I Don’t Care.

The boom of Lizzo's music and popularity has brought up criticism from those who disapprove of her image

Lizzo+displaying+her+%22I+Don%27t+Care%22+attitude+on+stage+at+a+performance.

Fortune Newspaper

Lizzo displaying her "I Don't Care" attitude on stage at a performance.

By Claire Majerac, North Allegheny Intermediate High School

How easy is it to say: “I don’t care”? How easy is it to ignore rude, cruel, and harsh comments from others who in society’s viewpoint, are better than you?

One person who demonstrates this skill to the best of anybody’s ability that I’ve ever seen is Melissa Viviane Jefferson, but perhaps you know her as Lizzo.

Lizzo is so much more than a chart-topping black hip-hop/pop singer; she is a cultural icon who encourages young men and women to embrace their body types, sexual preferences, and emotions.

A self-proclaimed “big girl,” Lizzo embraces this statement by wearing outfits that emphasize her comfortability with her body and size.

Lizzo’s self-confidence in wearing these outfits is a good thing.

By wearing these outfits, she is proving to young girls and to people everywhere that a dress size does not define you.

Others, like Jilian Michaels, think otherwise. In an interview with the Washington Post, Michaels said:

“Why are we celebrating her body? Why does it matter? Why aren’t we celebrating her music? It isn’t going to be awesome if she gets diabetes.”

Michaels went on to later state that she loves Lizzo’s music and listens to it frequently, however it is words like these that get people down and convince us that it matters what others think of us.

While Michaels’s intention seemed good, as she sounded concerned about Lizzo’s health, her real intention was to discriminate against the sole principles of Lizzo and the principles for which she stands.

Here’s the thing: the central message of Lizzo’s music is based upon the idea of “girl power.”

In her song “Like a Girl,” Lizzo talks about female empowerment and how all people are strong regardless of how they look (or weigh).

Lizzo at the iHeart Radio Music Awards

Lizzo’s carefree, diva-esque message proves to people that she is comfortable with who she is, which is something we so desperately need nowadays. Her acceptance of her body is a rarity.

In fact, 30 million people in the United States have an eating disorder. To put that in perspective, it’s a few thousand less than the size of the current population of TEXAS.

Further, in a poll by Heart of Leadership Statistics, 77% of female underclassmen at a typical American High School consider themselves too fat. But of those students that were considered “normal weight,” based on their BMI, 19% still considered themselves too fat, and 12% of the girls admitted that they were trying to lose weight. Further, according to apa.org, eating disorders have the highest rate of mortality of any mental illness.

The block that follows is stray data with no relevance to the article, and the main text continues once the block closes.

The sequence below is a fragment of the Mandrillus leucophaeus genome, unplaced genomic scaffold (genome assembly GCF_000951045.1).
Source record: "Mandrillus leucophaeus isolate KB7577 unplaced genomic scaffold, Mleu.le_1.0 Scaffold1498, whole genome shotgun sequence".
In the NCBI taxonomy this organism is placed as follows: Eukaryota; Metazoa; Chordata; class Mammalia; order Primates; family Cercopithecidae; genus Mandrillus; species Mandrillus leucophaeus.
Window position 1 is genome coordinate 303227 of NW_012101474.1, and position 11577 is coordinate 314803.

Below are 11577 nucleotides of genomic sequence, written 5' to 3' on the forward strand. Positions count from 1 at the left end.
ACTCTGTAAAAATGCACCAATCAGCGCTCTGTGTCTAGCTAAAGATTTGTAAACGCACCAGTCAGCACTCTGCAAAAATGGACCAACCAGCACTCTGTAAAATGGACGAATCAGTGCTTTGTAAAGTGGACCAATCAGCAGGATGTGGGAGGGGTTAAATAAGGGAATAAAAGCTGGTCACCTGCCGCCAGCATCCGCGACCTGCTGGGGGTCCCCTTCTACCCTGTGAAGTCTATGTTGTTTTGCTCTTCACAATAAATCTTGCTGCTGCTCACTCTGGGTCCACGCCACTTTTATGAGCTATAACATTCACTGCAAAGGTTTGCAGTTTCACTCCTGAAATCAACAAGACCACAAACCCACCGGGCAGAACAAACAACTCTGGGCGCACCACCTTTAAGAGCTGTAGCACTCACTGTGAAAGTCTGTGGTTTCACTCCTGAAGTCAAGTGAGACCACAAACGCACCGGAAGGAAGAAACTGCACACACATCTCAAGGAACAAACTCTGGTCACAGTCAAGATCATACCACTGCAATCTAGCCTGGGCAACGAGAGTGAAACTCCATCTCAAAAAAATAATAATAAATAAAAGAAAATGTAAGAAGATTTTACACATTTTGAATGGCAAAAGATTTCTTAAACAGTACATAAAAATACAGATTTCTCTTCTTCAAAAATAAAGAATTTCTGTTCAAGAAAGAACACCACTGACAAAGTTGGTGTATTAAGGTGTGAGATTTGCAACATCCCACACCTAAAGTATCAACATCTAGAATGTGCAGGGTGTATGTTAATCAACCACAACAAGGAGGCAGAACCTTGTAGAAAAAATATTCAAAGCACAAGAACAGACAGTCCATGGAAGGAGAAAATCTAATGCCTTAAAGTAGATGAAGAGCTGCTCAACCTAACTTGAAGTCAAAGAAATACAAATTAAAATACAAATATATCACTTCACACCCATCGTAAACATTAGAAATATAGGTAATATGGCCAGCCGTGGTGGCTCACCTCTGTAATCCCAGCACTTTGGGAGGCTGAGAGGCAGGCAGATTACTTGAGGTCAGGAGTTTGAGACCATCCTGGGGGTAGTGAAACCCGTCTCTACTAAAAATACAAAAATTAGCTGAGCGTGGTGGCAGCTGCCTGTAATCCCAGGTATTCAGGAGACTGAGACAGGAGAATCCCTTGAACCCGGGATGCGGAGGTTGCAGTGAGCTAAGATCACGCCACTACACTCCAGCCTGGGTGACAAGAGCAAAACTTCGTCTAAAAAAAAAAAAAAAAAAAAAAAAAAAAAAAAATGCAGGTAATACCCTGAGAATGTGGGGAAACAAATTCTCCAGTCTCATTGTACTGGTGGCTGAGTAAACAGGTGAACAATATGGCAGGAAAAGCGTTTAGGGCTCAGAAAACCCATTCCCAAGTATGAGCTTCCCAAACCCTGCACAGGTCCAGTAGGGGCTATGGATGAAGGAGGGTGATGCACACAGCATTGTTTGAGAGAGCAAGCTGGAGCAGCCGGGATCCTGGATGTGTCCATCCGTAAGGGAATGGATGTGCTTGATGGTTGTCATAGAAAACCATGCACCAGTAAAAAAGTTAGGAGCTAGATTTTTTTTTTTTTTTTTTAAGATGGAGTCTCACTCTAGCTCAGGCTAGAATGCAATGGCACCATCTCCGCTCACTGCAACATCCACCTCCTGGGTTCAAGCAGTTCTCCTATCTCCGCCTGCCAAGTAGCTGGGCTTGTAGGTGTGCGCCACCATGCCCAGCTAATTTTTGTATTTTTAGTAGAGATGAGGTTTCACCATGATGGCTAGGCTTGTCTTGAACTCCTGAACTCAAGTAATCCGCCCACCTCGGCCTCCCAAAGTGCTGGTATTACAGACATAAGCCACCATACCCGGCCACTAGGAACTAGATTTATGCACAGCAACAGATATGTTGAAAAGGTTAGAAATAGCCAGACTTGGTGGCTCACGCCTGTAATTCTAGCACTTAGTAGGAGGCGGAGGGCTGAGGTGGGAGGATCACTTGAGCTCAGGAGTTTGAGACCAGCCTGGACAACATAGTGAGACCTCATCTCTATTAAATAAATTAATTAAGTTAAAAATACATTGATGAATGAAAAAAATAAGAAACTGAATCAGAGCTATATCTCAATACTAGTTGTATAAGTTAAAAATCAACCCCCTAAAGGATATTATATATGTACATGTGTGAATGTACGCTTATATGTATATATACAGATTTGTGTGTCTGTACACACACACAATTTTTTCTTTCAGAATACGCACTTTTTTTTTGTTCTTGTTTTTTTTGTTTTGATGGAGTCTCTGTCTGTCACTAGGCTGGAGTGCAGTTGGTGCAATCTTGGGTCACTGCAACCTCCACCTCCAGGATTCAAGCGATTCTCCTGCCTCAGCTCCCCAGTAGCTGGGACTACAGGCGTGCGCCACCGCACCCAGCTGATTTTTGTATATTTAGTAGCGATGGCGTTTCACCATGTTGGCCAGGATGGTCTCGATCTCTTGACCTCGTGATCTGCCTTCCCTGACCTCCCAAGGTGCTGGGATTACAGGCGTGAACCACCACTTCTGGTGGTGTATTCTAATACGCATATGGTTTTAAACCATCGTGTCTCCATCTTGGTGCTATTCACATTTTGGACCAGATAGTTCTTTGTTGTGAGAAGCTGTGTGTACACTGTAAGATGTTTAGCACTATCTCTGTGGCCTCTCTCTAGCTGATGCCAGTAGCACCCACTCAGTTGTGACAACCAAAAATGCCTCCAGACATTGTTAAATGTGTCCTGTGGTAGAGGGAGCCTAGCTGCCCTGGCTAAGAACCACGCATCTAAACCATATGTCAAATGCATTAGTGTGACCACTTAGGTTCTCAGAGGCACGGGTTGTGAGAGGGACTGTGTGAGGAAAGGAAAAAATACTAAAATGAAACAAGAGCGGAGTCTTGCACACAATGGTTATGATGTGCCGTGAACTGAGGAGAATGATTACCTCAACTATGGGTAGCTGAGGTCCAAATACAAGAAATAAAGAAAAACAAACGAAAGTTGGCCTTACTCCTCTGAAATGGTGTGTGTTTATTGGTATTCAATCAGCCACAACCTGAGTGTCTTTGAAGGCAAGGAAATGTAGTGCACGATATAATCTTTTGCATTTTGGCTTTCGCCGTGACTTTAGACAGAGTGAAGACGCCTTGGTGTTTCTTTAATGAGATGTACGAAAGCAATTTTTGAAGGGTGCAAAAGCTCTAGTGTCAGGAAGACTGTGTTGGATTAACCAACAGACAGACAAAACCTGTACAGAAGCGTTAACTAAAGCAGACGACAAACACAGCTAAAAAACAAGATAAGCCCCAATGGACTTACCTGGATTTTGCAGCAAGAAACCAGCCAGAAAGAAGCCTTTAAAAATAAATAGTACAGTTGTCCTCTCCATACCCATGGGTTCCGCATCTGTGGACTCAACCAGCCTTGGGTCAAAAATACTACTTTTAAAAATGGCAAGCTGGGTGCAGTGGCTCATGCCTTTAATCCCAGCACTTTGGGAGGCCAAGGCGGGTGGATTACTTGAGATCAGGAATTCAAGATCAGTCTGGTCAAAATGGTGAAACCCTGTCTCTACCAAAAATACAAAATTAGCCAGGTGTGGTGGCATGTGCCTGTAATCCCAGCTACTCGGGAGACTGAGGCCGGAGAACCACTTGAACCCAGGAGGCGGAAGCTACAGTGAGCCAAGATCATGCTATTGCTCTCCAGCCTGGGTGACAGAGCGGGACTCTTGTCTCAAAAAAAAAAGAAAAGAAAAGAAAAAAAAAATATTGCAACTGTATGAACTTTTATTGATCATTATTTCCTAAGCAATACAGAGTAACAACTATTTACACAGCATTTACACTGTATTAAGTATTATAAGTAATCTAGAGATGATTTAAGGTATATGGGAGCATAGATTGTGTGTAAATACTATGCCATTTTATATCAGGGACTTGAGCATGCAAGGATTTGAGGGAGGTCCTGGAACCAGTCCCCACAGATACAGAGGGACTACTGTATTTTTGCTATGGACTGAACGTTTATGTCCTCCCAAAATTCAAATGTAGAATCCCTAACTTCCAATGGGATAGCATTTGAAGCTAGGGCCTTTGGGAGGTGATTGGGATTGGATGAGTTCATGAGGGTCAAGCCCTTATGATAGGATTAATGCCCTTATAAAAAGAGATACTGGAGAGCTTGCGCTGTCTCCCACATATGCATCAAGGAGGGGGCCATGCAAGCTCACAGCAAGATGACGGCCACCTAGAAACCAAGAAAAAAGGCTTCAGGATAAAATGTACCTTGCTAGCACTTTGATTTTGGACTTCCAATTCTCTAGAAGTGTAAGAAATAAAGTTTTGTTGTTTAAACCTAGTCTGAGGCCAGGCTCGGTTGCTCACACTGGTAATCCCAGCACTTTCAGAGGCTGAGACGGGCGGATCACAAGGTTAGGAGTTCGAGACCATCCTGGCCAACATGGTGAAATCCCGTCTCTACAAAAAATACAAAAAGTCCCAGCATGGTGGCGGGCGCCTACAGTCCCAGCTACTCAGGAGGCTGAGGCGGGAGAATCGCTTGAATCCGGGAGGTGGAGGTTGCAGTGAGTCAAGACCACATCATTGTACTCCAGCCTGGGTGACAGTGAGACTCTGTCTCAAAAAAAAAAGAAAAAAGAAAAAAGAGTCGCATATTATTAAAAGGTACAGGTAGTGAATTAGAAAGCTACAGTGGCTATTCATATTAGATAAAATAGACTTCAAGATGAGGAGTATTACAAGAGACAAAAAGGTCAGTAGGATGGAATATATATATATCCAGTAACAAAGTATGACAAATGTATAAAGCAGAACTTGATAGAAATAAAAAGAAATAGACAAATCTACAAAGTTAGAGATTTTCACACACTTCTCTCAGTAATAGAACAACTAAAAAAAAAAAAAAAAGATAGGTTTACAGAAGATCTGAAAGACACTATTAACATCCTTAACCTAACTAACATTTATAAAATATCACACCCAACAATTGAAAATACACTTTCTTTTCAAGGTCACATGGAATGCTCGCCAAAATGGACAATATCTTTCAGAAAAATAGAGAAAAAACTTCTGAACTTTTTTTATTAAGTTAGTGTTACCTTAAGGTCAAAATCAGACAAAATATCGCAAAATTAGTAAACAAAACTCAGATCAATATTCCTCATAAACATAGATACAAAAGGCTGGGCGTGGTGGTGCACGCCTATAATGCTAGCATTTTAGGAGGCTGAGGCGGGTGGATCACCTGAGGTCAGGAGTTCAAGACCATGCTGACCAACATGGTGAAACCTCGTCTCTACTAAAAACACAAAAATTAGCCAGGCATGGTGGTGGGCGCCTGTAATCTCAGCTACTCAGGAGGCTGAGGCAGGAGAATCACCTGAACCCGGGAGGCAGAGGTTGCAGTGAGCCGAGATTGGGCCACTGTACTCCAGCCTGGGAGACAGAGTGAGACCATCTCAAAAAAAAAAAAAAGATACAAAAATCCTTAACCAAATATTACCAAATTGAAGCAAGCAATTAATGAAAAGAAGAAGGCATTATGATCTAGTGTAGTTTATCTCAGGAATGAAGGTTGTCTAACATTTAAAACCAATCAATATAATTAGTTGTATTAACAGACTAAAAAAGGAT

People are quite literally starving themselves to death because they believe that they don’t look skinny enough, and at an alarming rate too. Every 62 minutes, someone dies from a direct result of an eating disorder.

These statistics leave me speechless. They are a key reason that I think that we need Lizzo’s empowering, self-love message in our lives NOW more than ever.

Her message is not the only thing that is impressive and remarkable about her, though. She has earned the position of TIME’s Entertainer of the Year, and in an interview with Time magazine “after nearly a decade on the road, performing shows for next to nothing, living in your car, and being your own hype man,” Lizzo explains how she has gained the level of her fame. Her hard work is inspiring as well as her message.

Lizzo is living proof that if you work hard and stand strong for what you believe in, people will listen to you and realize that what you have to say is good and necessary. She proves to us that you don’t have to change your views to “fit in” with society. You can be a woman, African-American, heavy, and STILL believe in what you want.

Lizzo pushes the music industry and society in general forwards to have accepting and positive views of women and all people regardless of color, gender or size. Her “I don’t care” attitude inspires me every day to be who I want regardless of the opinion of others.

I believe that we need to incorporate Lizzo’s ideas into our daily lives: the opinion of others does not define us and staying true to what you believe in is all you can do when times get tough.

This story was originally published on NA Eye on February 26, 2020.